Why Triassic Animals Were Just the Weirdest
- Published on: 05 June 2018
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The Triassic was full of creatures that look a lot like other, more modern species, even though they’re not closely related at all. The reason for this has to do with how evolution works and with the timing of the Triassic itself: when life was trapped between two mass extinctions.
Thanks to Ceri Thomas for the Drepanosaurus reconstruction. Check out more of Ceri's paleoart at http://alphynix.tumblr.com and http://nixillustration.com
And thanks as always to Nobumichi Tamura for allowing us to use his wonderful paleoart: http://spinops.blogspot.com/
Finally, thanks to Emilio Rolandia, Matt Celeskey, and Studio 252mya for their excellent images as well.
Produced in collaboration with PBS Digital Studios: http://youtube.com/pbsdigitalstudios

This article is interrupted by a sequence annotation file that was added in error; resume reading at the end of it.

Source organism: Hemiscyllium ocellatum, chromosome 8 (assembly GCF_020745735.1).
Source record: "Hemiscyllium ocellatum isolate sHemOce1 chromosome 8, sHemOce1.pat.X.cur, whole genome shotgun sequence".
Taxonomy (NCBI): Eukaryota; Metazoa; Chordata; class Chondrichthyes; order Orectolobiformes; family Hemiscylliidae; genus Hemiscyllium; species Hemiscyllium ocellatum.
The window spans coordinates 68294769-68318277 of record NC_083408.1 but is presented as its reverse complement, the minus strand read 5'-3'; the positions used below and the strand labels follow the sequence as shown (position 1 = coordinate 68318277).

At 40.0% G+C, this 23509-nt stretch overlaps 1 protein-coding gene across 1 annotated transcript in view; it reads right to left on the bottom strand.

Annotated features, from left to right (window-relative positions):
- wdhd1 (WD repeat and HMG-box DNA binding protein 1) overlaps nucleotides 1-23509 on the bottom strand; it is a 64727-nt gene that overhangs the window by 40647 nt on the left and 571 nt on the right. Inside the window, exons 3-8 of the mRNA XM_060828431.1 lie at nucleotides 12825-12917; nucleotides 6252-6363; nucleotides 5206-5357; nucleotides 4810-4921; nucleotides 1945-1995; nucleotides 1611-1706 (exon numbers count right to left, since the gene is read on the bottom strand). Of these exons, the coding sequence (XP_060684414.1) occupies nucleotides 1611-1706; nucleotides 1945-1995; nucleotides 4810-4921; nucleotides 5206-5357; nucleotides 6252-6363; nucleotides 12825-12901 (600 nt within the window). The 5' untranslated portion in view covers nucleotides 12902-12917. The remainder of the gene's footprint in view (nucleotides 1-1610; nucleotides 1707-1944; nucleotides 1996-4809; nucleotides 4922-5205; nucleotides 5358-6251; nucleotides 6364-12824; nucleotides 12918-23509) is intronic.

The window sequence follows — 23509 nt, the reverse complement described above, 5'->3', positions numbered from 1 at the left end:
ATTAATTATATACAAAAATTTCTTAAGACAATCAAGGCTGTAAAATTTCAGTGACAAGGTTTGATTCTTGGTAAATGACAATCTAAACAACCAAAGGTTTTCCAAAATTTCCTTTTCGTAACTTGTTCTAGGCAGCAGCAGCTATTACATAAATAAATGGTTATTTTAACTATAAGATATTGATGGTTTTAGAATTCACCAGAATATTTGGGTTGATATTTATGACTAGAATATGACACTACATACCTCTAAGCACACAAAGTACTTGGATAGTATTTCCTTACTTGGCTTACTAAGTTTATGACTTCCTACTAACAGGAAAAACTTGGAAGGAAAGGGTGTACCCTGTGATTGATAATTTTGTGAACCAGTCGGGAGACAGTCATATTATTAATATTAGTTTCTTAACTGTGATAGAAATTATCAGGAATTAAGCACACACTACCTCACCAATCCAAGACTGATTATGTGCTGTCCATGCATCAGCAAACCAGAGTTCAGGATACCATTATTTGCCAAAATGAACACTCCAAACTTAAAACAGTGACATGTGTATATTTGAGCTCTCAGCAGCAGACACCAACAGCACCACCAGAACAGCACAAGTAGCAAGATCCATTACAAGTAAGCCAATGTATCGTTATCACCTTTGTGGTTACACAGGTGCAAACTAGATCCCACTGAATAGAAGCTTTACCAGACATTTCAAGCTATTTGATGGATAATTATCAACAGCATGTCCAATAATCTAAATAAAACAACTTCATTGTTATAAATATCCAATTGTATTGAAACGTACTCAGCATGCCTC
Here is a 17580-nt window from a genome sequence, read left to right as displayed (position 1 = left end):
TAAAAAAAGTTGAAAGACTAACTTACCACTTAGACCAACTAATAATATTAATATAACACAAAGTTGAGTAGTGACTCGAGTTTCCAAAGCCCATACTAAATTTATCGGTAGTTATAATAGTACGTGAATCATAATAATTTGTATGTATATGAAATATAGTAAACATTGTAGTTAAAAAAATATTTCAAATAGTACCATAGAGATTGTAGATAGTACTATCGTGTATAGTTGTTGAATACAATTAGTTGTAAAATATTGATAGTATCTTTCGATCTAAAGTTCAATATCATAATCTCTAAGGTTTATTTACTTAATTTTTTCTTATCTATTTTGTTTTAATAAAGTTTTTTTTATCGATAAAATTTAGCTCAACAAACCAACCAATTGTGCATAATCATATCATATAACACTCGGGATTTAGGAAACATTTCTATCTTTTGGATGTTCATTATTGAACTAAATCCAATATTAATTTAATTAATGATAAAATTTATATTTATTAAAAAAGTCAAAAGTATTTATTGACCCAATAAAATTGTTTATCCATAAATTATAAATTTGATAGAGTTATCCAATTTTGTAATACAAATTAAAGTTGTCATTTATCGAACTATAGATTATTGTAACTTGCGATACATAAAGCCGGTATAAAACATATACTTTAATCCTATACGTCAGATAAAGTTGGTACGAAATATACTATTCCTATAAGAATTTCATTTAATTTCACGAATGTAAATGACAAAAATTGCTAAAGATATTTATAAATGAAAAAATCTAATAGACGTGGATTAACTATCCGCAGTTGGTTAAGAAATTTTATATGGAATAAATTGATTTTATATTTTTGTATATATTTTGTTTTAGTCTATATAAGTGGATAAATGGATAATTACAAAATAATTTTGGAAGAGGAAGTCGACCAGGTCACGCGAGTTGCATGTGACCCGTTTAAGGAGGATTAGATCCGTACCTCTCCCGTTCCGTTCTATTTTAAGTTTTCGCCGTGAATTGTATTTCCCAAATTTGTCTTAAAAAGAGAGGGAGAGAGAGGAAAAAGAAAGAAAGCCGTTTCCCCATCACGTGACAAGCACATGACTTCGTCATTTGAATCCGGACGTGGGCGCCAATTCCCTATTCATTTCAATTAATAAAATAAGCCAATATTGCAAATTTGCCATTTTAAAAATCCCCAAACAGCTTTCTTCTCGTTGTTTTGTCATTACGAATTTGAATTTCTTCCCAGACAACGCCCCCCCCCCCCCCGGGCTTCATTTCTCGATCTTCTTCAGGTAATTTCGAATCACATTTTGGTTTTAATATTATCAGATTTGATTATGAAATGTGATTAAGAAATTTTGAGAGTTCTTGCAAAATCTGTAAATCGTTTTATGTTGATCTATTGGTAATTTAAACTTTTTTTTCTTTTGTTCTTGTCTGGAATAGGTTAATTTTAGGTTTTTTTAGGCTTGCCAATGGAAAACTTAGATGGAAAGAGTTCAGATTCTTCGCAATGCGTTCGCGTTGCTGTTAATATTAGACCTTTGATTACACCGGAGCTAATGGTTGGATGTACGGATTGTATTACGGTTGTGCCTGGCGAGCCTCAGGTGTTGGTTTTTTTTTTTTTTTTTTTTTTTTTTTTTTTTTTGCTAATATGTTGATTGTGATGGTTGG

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Original description of Triopticus with a description of repeated bodyplans and lifestyles of Triassic and later Mesozoic animals http://www.cell.com/current-biology/abstract/S0960-9822(16)30860-0
Original description of Shringasaurus with discussion of allokotosaur evolution
Original description of Avicranium with a discussion of drepanosaurids
An earlier phylogenetic analysis of drepanosaurs with discussion of their likely habits in life
A very thorough, but fairly technical discussion of adaptive radiations (including those triggered by extinctions) can be found in chapters 4, 5, and 10 of:
Stanley, SM. 1979. Macroevolution: Pattern and Process. John Hopkins University Press.
- Runtime : 10:10
- dinosaurs dinos paleo paleontology scishow eons pbs pbs digital studios hank green john green complexly fossils natural history pangea drepanosaurs phytosaurs ichthyosaurs Avicranium Great Dying End Triassic Extinction adaptive radiation Permian rauisuchids aetosaurs Triassic Period stegosaurs convergent evolution chameleon finches evolution